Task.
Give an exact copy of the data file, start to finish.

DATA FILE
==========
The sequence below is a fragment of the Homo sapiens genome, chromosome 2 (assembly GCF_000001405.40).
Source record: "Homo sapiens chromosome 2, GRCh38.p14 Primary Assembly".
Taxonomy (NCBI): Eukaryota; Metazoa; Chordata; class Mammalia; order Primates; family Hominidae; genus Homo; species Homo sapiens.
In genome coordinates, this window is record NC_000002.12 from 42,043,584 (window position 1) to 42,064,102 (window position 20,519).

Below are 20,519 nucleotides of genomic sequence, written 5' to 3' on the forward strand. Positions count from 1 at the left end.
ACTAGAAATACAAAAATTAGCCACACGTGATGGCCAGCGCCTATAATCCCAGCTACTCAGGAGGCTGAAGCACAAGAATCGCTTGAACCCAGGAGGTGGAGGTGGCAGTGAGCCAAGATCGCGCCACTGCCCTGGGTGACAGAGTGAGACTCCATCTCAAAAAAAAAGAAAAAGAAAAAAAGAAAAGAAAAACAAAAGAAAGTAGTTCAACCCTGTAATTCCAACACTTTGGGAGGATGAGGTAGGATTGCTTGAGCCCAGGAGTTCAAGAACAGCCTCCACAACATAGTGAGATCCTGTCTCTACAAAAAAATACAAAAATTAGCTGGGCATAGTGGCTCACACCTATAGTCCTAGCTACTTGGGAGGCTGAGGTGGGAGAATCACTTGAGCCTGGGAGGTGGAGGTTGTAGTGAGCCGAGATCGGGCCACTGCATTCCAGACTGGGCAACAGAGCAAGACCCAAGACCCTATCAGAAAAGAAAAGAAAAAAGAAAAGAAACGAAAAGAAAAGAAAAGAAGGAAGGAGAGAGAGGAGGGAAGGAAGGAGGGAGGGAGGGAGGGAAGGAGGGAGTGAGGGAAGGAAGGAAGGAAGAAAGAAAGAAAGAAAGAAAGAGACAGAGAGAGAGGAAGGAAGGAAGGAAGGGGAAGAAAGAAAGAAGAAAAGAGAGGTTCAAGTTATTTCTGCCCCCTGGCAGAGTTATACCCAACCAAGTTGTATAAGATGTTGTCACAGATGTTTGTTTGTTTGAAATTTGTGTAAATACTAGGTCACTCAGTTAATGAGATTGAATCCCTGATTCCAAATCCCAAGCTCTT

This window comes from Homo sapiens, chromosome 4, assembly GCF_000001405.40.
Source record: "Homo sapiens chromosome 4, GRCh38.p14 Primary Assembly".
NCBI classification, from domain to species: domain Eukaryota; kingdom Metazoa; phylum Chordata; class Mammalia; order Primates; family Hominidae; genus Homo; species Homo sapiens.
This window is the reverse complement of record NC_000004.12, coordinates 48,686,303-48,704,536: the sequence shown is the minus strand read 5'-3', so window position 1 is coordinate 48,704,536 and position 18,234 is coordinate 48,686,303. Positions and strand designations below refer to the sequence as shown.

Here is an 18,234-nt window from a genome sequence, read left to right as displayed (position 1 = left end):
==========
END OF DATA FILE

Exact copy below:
The sequence below is a fragment of the Homo sapiens genome, chromosome 2 (assembly GCF_000001405.40).
Source record: "Homo sapiens chromosome 2, GRCh38.p14 Primary Assembly".
Taxonomy (NCBI): Eukaryota; Metazoa; Chordata; class Mammalia; order Primates; family Hominidae; genus Homo; species Homo sapiens.
In genome coordinates, this window is record NC_000002.12 from 42,043,584 (window position 1) to 42,064,102 (window position 20,519).

Below are 20,519 nucleotides of genomic sequence, written 5' to 3' on the forward strand. Positions count from 1 at the left end.
ACTAGAAATACAAAAATTAGCCACACGTGATGGCCAGCGCCTATAATCCCAGCTACTCAGGAGGCTGAAGCACAAGAATCGCTTGAACCCAGGAGGTGGAGGTGGCAGTGAGCCAAGATCGCGCCACTGCCCTGGGTGACAGAGTGAGACTCCATCTCAAAAAAAAAGAAAAAGAAAAAAAGAAAAGAAAAACAAAAGAAAGTAGTTCAACCCTGTAATTCCAACACTTTGGGAGGATGAGGTAGGATTGCTTGAGCCCAGGAGTTCAAGAACAGCCTCCACAACATAGTGAGATCCTGTCTCTACAAAAAAATACAAAAATTAGCTGGGCATAGTGGCTCACACCTATAGTCCTAGCTACTTGGGAGGCTGAGGTGGGAGAATCACTTGAGCCTGGGAGGTGGAGGTTGTAGTGAGCCGAGATCGGGCCACTGCATTCCAGACTGGGCAACAGAGCAAGACCCAAGACCCTATCAGAAAAGAAAAGAAAAAAGAAAAGAAACGAAAAGAAAAGAAAAGAAGGAAGGAGAGAGAGGAGGGAAGGAAGGAGGGAGGGAGGGAGGGAAGGAGGGAGTGAGGGAAGGAAGGAAGGAAGAAAGAAAGAAAGAAAGAAAGAGACAGAGAGAGAGGAAGGAAGGAAGGAAGGGGAAGAAAGAAAGAAGAAAAGAGAGGTTCAAGTTATTTCTGCCCCCTGGCAGAGTTATACCCAACCAAGTTGTATAAGATGTTGTCACAGATGTTTGTTTGTTTGAAATTTGTGTAAATACTAGGTCACTCAGTTAATGAGATTGAATCCCTGATTCCAAATCCCAAGCTCTT

This window comes from Homo sapiens, chromosome 4, assembly GCF_000001405.40.
Source record: "Homo sapiens chromosome 4, GRCh38.p14 Primary Assembly".
NCBI classification, from domain to species: domain Eukaryota; kingdom Metazoa; phylum Chordata; class Mammalia; order Primates; family Hominidae; genus Homo; species Homo sapiens.
This window is the reverse complement of record NC_000004.12, coordinates 48,686,303-48,704,536: the sequence shown is the minus strand read 5'-3', so window position 1 is coordinate 48,704,536 and position 18,234 is coordinate 48,686,303. Positions and strand designations below refer to the sequence as shown.

Here is an 18,234-nt window from a genome sequence, read left to right as displayed (position 1 = left end):